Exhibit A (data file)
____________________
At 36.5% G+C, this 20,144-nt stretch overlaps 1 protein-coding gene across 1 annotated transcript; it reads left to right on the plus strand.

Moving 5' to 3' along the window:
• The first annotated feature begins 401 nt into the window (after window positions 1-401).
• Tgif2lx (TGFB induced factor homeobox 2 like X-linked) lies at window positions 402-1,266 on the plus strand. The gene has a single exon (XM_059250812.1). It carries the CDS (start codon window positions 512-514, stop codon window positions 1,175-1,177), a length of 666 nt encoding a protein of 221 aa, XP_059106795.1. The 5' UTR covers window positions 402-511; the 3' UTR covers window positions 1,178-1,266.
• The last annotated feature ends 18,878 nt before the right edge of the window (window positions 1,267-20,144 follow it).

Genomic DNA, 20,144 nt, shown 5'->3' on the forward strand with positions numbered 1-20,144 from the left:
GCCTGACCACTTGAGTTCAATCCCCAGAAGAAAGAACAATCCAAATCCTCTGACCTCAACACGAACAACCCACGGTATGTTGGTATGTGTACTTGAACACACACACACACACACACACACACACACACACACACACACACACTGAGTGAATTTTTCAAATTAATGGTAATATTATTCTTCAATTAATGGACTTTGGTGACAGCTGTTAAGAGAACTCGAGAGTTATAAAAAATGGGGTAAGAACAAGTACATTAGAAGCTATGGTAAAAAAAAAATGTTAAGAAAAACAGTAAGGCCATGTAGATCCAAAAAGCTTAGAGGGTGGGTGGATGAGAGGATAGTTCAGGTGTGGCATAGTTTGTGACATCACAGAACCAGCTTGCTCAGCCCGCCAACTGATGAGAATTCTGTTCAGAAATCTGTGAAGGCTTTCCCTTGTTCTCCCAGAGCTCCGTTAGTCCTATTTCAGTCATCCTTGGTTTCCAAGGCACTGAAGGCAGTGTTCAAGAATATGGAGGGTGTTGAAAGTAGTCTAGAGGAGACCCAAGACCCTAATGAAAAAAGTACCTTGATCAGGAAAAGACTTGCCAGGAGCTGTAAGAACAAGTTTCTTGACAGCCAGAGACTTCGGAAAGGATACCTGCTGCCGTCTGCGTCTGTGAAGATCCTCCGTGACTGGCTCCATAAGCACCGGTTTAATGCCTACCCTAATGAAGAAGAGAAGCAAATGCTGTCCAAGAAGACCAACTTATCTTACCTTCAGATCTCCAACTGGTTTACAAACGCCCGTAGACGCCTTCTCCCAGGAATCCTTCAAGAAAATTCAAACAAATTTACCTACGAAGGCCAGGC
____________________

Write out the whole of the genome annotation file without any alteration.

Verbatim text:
At 36.5% G+C, this 20,144-nt stretch overlaps 1 protein-coding gene across 1 annotated transcript; it reads left to right on the plus strand.

Moving 5' to 3' along the window:
• The first annotated feature begins 401 nt into the window (after window positions 1-401).
• Tgif2lx (TGFB induced factor homeobox 2 like X-linked) lies at window positions 402-1,266 on the plus strand. The gene has a single exon (XM_059250812.1). It carries the CDS (start codon window positions 512-514, stop codon window positions 1,175-1,177), a length of 666 nt encoding a protein of 221 aa, XP_059106795.1. The 5' UTR covers window positions 402-511; the 3' UTR covers window positions 1,178-1,266.
• The last annotated feature ends 18,878 nt before the right edge of the window (window positions 1,267-20,144 follow it).

Genomic DNA, 20,144 nt, shown 5'->3' on the forward strand with positions numbered 1-20,144 from the left:
GCCTGACCACTTGAGTTCAATCCCCAGAAGAAAGAACAATCCAAATCCTCTGACCTCAACACGAACAACCCACGGTATGTTGGTATGTGTACTTGAACACACACACACACACACACACACACACACACACACACACACACACTGAGTGAATTTTTCAAATTAATGGTAATATTATTCTTCAATTAATGGACTTTGGTGACAGCTGTTAAGAGAACTCGAGAGTTATAAAAAATGGGGTAAGAACAAGTACATTAGAAGCTATGGTAAAAAAAAAATGTTAAGAAAAACAGTAAGGCCATGTAGATCCAAAAAGCTTAGAGGGTGGGTGGATGAGAGGATAGTTCAGGTGTGGCATAGTTTGTGACATCACAGAACCAGCTTGCTCAGCCCGCCAACTGATGAGAATTCTGTTCAGAAATCTGTGAAGGCTTTCCCTTGTTCTCCCAGAGCTCCGTTAGTCCTATTTCAGTCATCCTTGGTTTCCAAGGCACTGAAGGCAGTGTTCAAGAATATGGAGGGTGTTGAAAGTAGTCTAGAGGAGACCCAAGACCCTAATGAAAAAAGTACCTTGATCAGGAAAAGACTTGCCAGGAGCTGTAAGAACAAGTTTCTTGACAGCCAGAGACTTCGGAAAGGATACCTGCTGCCGTCTGCGTCTGTGAAGATCCTCCGTGACTGGCTCCATAAGCACCGGTTTAATGCCTACCCTAATGAAGAAGAGAAGCAAATGCTGTCCAAGAAGACCAACTTATCTTACCTTCAGATCTCCAACTGGTTTACAAACGCCCGTAGACGCCTTCTCCCAGGAATCCTTCAAGAAAATTCAAACAAATTTACCTACGAAGGCCAGGC